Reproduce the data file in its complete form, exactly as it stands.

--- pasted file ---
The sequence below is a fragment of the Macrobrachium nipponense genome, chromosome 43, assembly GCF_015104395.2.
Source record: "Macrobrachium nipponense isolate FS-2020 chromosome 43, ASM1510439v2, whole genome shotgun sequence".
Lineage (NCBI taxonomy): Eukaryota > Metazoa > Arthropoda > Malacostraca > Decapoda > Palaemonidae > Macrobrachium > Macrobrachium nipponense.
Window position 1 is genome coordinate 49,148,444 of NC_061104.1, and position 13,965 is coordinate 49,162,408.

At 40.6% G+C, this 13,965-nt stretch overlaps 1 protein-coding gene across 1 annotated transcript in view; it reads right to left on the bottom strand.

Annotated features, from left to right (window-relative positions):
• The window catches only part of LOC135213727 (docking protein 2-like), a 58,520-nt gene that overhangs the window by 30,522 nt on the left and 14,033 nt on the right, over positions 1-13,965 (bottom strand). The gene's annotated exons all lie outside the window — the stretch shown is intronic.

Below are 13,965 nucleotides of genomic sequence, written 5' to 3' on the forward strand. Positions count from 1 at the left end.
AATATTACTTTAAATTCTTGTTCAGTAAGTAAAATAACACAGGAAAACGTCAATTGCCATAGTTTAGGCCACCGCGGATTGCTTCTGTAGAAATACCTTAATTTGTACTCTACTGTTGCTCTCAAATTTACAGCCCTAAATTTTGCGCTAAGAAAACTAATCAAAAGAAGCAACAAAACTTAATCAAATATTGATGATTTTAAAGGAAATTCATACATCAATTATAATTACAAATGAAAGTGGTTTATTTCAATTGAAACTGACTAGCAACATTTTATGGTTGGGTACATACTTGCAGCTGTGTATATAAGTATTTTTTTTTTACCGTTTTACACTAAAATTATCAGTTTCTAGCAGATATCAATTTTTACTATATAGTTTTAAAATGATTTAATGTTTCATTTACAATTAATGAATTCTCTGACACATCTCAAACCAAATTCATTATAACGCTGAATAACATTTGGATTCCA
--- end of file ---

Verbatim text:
The sequence below is a fragment of the Macrobrachium nipponense genome, chromosome 43, assembly GCF_015104395.2.
Source record: "Macrobrachium nipponense isolate FS-2020 chromosome 43, ASM1510439v2, whole genome shotgun sequence".
Lineage (NCBI taxonomy): Eukaryota > Metazoa > Arthropoda > Malacostraca > Decapoda > Palaemonidae > Macrobrachium > Macrobrachium nipponense.
Window position 1 is genome coordinate 49,148,444 of NC_061104.1, and position 13,965 is coordinate 49,162,408.

At 40.6% G+C, this 13,965-nt stretch overlaps 1 protein-coding gene across 1 annotated transcript in view; it reads right to left on the bottom strand.

Annotated features, from left to right (window-relative positions):
• The window catches only part of LOC135213727 (docking protein 2-like), a 58,520-nt gene that overhangs the window by 30,522 nt on the left and 14,033 nt on the right, over positions 1-13,965 (bottom strand). The gene's annotated exons all lie outside the window — the stretch shown is intronic.

Below are 13,965 nucleotides of genomic sequence, written 5' to 3' on the forward strand. Positions count from 1 at the left end.
AATATTACTTTAAATTCTTGTTCAGTAAGTAAAATAACACAGGAAAACGTCAATTGCCATAGTTTAGGCCACCGCGGATTGCTTCTGTAGAAATACCTTAATTTGTACTCTACTGTTGCTCTCAAATTTACAGCCCTAAATTTTGCGCTAAGAAAACTAATCAAAAGAAGCAACAAAACTTAATCAAATATTGATGATTTTAAAGGAAATTCATACATCAATTATAATTACAAATGAAAGTGGTTTATTTCAATTGAAACTGACTAGCAACATTTTATGGTTGGGTACATACTTGCAGCTGTGTATATAAGTATTTTTTTTTTACCGTTTTACACTAAAATTATCAGTTTCTAGCAGATATCAATTTTTACTATATAGTTTTAAAATGATTTAATGTTTCATTTACAATTAATGAATTCTCTGACACATCTCAAACCAAATTCATTATAACGCTGAATAACATTTGGATTCCA